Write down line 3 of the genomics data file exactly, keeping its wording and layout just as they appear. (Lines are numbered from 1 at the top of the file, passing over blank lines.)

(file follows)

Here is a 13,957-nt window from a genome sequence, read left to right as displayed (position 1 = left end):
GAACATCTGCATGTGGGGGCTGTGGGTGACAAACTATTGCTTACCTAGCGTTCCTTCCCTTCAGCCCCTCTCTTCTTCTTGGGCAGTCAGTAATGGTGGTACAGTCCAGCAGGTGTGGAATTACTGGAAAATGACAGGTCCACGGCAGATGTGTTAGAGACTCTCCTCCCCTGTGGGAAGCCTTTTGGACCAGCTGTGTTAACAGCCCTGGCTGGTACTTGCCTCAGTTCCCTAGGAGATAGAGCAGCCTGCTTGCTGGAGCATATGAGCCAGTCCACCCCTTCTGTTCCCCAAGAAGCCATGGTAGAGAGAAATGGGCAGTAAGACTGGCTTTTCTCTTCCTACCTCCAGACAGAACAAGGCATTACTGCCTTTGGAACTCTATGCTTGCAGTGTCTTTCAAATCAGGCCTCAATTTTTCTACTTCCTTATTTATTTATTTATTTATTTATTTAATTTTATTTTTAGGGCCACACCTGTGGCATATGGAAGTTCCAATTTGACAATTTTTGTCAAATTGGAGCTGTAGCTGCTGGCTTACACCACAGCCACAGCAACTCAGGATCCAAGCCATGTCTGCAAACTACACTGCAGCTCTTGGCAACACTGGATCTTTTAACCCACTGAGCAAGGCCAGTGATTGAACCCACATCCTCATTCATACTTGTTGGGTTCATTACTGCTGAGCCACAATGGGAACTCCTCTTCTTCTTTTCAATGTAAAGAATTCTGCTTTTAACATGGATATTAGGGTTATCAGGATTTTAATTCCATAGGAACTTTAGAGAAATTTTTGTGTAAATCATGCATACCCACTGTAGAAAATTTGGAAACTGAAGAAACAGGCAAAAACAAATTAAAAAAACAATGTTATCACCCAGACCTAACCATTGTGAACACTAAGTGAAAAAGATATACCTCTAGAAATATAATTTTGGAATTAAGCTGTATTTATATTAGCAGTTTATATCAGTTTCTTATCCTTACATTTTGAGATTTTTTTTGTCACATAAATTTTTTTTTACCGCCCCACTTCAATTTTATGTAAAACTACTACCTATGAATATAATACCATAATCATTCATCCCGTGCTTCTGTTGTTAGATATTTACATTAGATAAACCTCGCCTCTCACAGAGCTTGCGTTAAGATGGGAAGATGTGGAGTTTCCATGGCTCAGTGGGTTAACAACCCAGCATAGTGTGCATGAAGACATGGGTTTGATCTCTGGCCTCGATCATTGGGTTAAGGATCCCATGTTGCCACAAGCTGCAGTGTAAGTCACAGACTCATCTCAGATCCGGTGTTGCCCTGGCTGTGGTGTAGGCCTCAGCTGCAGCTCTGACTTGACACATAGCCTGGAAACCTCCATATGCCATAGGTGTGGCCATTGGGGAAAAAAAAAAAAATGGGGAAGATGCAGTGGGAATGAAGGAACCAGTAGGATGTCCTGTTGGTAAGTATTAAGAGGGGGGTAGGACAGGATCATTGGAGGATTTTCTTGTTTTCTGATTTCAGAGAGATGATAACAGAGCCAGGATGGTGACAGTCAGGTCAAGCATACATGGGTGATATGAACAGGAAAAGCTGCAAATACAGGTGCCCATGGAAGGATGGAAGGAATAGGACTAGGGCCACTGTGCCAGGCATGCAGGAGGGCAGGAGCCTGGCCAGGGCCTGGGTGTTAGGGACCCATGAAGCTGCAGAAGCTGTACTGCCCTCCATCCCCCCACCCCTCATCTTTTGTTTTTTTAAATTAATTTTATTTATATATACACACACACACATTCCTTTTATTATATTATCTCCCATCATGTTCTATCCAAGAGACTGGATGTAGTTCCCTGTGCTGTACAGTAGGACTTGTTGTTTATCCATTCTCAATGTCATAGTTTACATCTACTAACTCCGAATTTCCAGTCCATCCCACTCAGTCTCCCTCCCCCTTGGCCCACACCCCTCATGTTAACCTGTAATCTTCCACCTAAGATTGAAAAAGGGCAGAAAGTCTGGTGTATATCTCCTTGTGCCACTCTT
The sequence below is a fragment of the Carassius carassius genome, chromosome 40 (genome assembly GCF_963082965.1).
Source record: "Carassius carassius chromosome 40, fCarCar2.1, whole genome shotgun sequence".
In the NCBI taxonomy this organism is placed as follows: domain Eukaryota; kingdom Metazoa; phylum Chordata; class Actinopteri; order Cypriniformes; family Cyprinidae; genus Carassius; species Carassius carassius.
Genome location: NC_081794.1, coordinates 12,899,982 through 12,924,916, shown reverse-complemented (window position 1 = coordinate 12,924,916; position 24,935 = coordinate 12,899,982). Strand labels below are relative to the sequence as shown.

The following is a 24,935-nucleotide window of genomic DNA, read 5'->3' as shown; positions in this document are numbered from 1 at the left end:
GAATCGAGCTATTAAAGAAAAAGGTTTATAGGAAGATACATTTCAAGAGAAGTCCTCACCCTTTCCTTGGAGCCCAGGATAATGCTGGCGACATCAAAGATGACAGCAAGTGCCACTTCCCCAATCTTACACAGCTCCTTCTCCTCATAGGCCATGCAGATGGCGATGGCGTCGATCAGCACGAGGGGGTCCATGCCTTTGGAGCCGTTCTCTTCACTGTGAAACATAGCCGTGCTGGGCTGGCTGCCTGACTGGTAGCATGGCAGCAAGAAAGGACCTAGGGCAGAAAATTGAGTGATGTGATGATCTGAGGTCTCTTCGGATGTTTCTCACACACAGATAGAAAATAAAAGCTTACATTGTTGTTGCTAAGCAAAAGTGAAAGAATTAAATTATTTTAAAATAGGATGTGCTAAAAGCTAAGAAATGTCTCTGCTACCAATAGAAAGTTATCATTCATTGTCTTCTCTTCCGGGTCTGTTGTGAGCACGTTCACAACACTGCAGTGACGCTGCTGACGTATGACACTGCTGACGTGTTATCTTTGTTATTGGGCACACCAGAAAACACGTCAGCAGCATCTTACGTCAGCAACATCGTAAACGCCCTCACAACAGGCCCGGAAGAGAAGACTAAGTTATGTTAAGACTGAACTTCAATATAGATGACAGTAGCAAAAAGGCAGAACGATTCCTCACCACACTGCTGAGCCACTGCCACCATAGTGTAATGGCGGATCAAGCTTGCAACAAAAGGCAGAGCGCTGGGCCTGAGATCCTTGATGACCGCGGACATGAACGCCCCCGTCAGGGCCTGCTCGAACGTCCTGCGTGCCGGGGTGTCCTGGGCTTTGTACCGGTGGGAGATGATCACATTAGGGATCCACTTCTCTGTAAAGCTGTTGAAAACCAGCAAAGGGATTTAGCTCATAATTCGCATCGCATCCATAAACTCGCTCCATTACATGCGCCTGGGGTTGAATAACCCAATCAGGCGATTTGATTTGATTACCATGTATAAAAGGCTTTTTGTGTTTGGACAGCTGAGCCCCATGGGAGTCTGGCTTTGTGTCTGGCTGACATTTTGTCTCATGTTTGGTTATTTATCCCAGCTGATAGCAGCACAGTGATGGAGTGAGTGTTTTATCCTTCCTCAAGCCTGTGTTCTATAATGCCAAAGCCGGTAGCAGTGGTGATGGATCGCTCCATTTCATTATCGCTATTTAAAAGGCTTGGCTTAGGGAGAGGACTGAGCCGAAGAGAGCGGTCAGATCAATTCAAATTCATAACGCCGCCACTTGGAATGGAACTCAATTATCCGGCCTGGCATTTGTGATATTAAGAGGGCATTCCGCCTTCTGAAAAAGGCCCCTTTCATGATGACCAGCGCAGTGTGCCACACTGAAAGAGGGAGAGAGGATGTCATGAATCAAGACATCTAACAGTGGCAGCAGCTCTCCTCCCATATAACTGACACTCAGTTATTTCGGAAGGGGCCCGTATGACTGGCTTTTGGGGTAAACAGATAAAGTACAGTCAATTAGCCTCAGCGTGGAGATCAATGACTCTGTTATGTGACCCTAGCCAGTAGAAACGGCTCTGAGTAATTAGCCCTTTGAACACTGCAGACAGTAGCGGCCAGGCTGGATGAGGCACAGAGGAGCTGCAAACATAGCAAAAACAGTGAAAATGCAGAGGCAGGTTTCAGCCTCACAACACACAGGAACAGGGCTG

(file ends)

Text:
The sequence below is a fragment of the Carassius carassius genome, chromosome 40 (genome assembly GCF_963082965.1).